Are YOU a Christopher Columbus?
On Aug. 3, 1492 an Italian mariner named Cristoforo Columbo (Christopher Columbus) set sail from Europe determined to cross the Atlantic Ocean and find the riches of the West Indies. He was on a race of sorts: his sponsors, Ferdinand and Isabella, the Catholic Monarchs of Aragon, Castile, and Leon in Spain wanted the rights to the riches of this far away land. It was also well known that the first explorer to reach this destination would claim ownership of the territory and all of the riches that it contained on behalf of his sponsor. Columbus’ personal success relied on crossing the ocean and claiming the territory on behalf of his sponsors before anyone else. The race was on.
On March 15, 1493, Columbus completed his first voyage, having sighted many of the islands of the Caribbean (although he had not found the coveted West Indies). He had won his race, having proven that land existed across the Atlantic Ocean – his prize was the title of “Admiral of the Ocean Sea”, and he was asked to sail again.
Set up your Chaos toy so that it looks like this:
Each participant should gather:
1.Ten (10) pieces of straight track (you can substitute 2 short straight tracks for each long piece of straight track if you don’t have enough)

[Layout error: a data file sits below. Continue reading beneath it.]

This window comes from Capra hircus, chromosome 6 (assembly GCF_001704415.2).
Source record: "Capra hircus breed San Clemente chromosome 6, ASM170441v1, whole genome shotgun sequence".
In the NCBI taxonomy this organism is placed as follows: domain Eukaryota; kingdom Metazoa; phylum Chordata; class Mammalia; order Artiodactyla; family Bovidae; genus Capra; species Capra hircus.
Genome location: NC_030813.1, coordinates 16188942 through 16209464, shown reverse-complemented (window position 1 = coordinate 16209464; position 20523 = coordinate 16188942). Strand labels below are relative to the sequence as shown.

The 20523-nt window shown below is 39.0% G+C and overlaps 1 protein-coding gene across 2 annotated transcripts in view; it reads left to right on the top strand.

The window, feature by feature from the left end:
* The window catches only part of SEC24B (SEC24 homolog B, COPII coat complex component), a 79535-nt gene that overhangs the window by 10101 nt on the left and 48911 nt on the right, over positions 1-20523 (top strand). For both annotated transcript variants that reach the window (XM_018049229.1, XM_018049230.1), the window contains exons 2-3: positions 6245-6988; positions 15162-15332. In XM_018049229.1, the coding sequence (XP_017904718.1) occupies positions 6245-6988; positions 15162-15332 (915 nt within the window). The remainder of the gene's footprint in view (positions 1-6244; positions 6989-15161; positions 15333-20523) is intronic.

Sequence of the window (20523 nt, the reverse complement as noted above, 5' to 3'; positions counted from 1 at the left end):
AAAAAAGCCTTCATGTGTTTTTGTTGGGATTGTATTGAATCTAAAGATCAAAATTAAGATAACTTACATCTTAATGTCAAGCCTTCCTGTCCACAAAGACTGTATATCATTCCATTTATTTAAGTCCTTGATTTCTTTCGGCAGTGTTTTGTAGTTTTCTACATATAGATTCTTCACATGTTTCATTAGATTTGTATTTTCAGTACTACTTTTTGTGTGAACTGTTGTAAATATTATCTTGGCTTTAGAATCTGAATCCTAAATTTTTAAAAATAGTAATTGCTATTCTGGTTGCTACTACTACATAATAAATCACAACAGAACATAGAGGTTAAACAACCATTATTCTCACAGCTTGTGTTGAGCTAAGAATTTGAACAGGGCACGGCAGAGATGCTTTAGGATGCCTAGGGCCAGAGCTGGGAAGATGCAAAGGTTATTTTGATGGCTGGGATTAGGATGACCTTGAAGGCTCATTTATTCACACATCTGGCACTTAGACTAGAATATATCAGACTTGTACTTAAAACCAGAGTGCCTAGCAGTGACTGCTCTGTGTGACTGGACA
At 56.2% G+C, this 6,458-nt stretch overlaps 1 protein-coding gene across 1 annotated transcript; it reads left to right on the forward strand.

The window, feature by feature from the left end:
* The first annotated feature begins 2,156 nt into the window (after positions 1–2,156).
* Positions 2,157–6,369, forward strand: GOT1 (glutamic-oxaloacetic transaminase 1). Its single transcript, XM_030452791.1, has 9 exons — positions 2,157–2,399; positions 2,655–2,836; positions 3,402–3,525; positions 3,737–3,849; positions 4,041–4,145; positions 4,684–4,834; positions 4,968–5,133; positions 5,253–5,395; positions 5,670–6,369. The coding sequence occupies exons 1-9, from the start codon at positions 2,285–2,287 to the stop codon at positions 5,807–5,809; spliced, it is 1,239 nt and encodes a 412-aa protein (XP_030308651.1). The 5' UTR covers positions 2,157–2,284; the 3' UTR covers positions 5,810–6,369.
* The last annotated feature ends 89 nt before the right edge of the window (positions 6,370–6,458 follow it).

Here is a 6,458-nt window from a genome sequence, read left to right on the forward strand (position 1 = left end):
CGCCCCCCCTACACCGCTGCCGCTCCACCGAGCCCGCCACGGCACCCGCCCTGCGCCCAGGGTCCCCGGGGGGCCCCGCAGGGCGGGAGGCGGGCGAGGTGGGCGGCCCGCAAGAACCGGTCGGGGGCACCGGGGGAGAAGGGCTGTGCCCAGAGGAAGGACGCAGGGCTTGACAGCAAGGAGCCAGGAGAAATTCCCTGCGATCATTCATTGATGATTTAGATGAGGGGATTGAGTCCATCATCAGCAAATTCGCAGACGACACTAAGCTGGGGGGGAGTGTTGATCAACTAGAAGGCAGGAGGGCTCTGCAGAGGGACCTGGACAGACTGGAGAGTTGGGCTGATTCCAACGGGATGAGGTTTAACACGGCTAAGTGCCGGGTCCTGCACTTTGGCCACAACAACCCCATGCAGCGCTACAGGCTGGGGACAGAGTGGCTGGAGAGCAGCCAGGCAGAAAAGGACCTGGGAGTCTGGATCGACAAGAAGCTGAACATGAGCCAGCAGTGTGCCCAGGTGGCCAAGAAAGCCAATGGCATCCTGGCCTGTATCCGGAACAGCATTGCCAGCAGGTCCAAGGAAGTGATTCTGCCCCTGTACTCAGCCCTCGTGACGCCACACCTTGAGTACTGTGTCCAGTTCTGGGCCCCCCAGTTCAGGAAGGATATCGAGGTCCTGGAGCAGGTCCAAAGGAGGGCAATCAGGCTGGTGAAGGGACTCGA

2.Two (2) pieces of curved track
3.One (1) bell
4.Any necessary attachment accessories
Set up your pieces of track in a way that you think will let a ball span this width of the frame in the shortest time possible. Your track must start at the upper left and end at the lower right. Attach the bell to the end of the track. This will allow you to hear which ball crosses first. You must use all the pieces of track somewhere between the start and finish.
Columbus was faced with the challenge of crossing a vast distance in the shortest period of time. Are you up to the same challenge?
Stage 1: The Physics of a Racecourse
What do you think makes for a fast track? What physics principles are at work in your track?
Newton’s First Law (a body in motion stays in motion, a body at rest stays at rest) says that for the fastest configuration, once the ball starts moving you don’t want to slow it down. The curved track will slow it down! Try putting the curves at the beginning and at the end of your track. Which one crosses the finish line fastest? Why do you think one is faster than the other?
Newton’s Third Law talks about forces and acceleration. Gravity accelerates the ball through the racecourse. Try making the track very steep at the beginning with a long run-out. How does that compare to a track that has roughly the same slope the entire way? Why do you think one is faster than the other?